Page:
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BOOK REVIEW: ‘Defending the Free Market’
DEFENDING THE FREE MARKET: THE MORAL CASE FOR A FREE ECONOMY
By the Rev. Robert Sirico
Regnery, $27.95, 256 pages
As the presidential race centers on America’s economic woes, President Obama and many of his supporters depict capitalism as a system that allows greedy CEOs and Wall Street insiders to profit atthe expense of the common good. Increased government regulation is their proposed solution for checking corruption and standing up for the rights of the average American.
But do Americans really have to choose either exploitative capitalism or excessive government intrusion? In “Defending the Free Market: The Moral Case for a Free Economy,” the Rev. Robert Sirico argues that popular rhetoric presents a false dichotomy between “the free market and the nanny state.”
Father Sirico, president and co-founder of the Acton Institute for the Study of Religion and Liberty, argues that economic liberty actually protects the underprivileged more effectively than bureaucratic solutions.
Despite its title, “Defending the Free Market” is anything but a Randian manifesto. Father Sirico argues that a stable, limited government plays an essential role in allowing human enterprise to flourish by aiding in the enforcement of just laws and the protection of its citizens’ basic rights, including the right to private property.
Though not an absolute right, the right to hold property provides people with the means to secure their livelihoods, a precondition for exercising and defending their civil and religious liberties. For example, many American religious institutions depend heavily on federal funding. The existence of many of those institutions is threatened by the Obama administration’s Health and Human Services Department mandate requiring them to pay for coverage of abortion-inducing drugs, sterilization and contraception in violation of their religious beliefs.
Cultural attitudes about the role of government in the economy also play a significant role in the erosion of rights. “The fact that a seventh of the nation’s economy had already been placed under the control of the federal government by Obamacare — the fact that so many in our culture were comfortable with such a massive government intervention in the private sector — made it much easier for HHS to issue such a mandate,” Father Sirico writes.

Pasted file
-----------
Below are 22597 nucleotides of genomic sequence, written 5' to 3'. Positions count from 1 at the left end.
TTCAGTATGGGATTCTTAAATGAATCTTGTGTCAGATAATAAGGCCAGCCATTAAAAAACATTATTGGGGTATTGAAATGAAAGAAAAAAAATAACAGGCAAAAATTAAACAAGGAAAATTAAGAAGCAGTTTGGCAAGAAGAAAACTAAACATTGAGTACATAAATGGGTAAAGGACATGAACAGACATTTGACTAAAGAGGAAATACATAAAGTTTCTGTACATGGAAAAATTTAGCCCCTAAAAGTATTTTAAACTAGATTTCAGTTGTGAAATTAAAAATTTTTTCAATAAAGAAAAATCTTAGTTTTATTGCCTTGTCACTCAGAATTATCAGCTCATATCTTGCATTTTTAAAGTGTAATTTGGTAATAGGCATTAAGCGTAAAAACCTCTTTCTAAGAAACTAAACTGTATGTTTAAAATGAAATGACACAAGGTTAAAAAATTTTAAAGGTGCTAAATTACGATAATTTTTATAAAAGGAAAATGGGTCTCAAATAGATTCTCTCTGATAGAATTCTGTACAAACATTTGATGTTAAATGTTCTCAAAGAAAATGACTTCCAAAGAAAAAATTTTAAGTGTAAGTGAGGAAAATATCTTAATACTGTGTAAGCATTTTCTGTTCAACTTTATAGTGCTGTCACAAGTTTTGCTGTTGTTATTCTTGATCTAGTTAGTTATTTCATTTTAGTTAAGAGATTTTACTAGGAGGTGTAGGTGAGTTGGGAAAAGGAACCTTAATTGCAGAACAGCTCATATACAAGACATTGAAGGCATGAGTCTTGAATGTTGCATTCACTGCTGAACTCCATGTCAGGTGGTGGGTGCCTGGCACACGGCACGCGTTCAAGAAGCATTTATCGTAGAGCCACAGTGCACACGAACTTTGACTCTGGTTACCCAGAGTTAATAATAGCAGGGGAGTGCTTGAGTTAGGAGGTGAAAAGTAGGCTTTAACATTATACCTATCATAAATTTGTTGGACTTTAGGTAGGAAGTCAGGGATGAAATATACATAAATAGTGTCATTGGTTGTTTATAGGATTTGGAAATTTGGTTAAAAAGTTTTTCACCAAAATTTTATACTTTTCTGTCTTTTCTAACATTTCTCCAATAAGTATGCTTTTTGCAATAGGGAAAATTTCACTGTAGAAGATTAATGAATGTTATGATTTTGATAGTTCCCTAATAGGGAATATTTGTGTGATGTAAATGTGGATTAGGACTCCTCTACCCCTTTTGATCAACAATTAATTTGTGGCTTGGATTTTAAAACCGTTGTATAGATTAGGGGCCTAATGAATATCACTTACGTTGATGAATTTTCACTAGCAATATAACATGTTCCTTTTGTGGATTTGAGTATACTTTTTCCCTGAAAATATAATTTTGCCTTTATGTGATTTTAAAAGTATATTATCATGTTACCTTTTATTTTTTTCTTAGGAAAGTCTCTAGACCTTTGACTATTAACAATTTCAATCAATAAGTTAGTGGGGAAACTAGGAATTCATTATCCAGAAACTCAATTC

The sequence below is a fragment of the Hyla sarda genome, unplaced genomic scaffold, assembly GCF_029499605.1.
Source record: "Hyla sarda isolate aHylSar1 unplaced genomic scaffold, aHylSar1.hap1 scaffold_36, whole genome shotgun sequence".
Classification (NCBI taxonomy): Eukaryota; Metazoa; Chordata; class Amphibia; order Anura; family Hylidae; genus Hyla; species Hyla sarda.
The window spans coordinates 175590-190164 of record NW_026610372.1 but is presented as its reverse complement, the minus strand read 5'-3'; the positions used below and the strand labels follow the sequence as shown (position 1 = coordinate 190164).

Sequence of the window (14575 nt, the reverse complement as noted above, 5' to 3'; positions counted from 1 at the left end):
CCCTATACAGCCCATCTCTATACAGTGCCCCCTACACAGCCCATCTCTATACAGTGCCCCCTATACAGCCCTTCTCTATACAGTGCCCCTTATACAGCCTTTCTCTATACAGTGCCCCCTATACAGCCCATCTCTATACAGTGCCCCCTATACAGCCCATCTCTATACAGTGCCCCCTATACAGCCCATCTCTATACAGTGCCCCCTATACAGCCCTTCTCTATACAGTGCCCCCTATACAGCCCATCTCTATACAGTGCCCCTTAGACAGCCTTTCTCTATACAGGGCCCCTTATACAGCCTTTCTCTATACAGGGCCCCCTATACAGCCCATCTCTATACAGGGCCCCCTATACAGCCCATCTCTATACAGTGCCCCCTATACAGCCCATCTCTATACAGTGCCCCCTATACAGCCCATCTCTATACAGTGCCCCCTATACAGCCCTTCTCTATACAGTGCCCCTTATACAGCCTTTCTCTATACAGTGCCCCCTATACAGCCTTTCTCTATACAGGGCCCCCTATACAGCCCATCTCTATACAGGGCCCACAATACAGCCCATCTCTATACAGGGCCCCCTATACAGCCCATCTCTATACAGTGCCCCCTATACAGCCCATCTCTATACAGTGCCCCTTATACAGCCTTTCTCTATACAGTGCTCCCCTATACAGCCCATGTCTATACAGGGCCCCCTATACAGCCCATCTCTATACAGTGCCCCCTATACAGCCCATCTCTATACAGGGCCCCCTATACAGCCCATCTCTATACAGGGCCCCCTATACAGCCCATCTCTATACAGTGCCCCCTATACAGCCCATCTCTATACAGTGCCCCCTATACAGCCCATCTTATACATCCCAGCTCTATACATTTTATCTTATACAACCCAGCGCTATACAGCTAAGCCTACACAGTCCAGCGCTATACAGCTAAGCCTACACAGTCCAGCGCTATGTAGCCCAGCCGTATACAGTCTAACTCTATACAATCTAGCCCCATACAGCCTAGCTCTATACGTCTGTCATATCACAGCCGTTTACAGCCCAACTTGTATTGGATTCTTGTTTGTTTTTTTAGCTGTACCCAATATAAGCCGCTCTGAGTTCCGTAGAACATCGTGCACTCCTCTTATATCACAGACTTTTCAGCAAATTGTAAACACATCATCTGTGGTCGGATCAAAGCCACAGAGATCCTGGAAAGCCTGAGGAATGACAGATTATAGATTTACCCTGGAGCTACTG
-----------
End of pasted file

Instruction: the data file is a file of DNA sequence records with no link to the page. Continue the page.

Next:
Father Sirico attributes the flaws of America’s health care system primarily to inappropriate government intervention. The most egregious of these interventions is the tax code’s creation of the employer-based system that established a disconnect between the consumer of health care and the employer who purchases insurance, leading in turn to a lack of transparency and competition in health care markets.
One of the book’s highlights is its discussion of the role of free enterprise in alleviating global poverty. Drawing on a series of interviews with leaders and entrepreneurs in developing nations on the economic challenges they face — from unpredictable or unjust legal systems to the way in which Western aid often undermines local businesses and sustains corrupt governments — he argues that Western nations need to reject neocolonial assumptions in favor of solutions that “call on the capacities of the poor.”
Father Sirico is a former liberal political activist, a colleague of Jane Fonda’s and Tom Hayden’s and his book is part autobiographical. His economic conversion to market-based principles began in the same place his religious reversion began: a focus on the traditional Judeo-Christian understanding of human flourishing.
But Father Sirico also carefully delineates between the teachings of the Catholic Church and his own prudential conclusions about the economic system that best supports that teaching. “The Catholic Church does not — and never has — ‘taught economics,’” he writes. Instead, the Catholic faith and its foundational moral teaching “provide solid reasons for valuing many of the things these free market thinkers sought to sustain and encourage.”
“Rightly understood, capitalism is the economic component of the natural order of liberty,” he says. Capitalism too often is equated with consumerism, which actually prevents capital formation, and “corporate-government cronyism masquerading as a free market.”
In a chapter devoted to dismantling the proposition that “greed is good,” Father Sirico argues that although successful entrepreneurship is motivated primarily by human creativity, a market economy channels even greed toward the common good by providing a useful product or service.
Father Sirico presents a passionate but qualified defense of capitalism. Markets offer richer opportunities for material and moral wealth than does a more collective system. But, ultimately, markets reflect the character of those who use them, and liberty is an authentic good only when properly ordered. “Liberty is indispensable to the flourishing of a virtuous society, and virtue is the indispensable glue to maintain and make sense of freedom, calling it to the higher end of truth,” he writes.
Only a return to traditional Judeo-Christian anthropology, with its strong emphasis on the human dignity of each individual, Father Sirico concludes, will equip our country to overcome the moral and economic malaise it faces.
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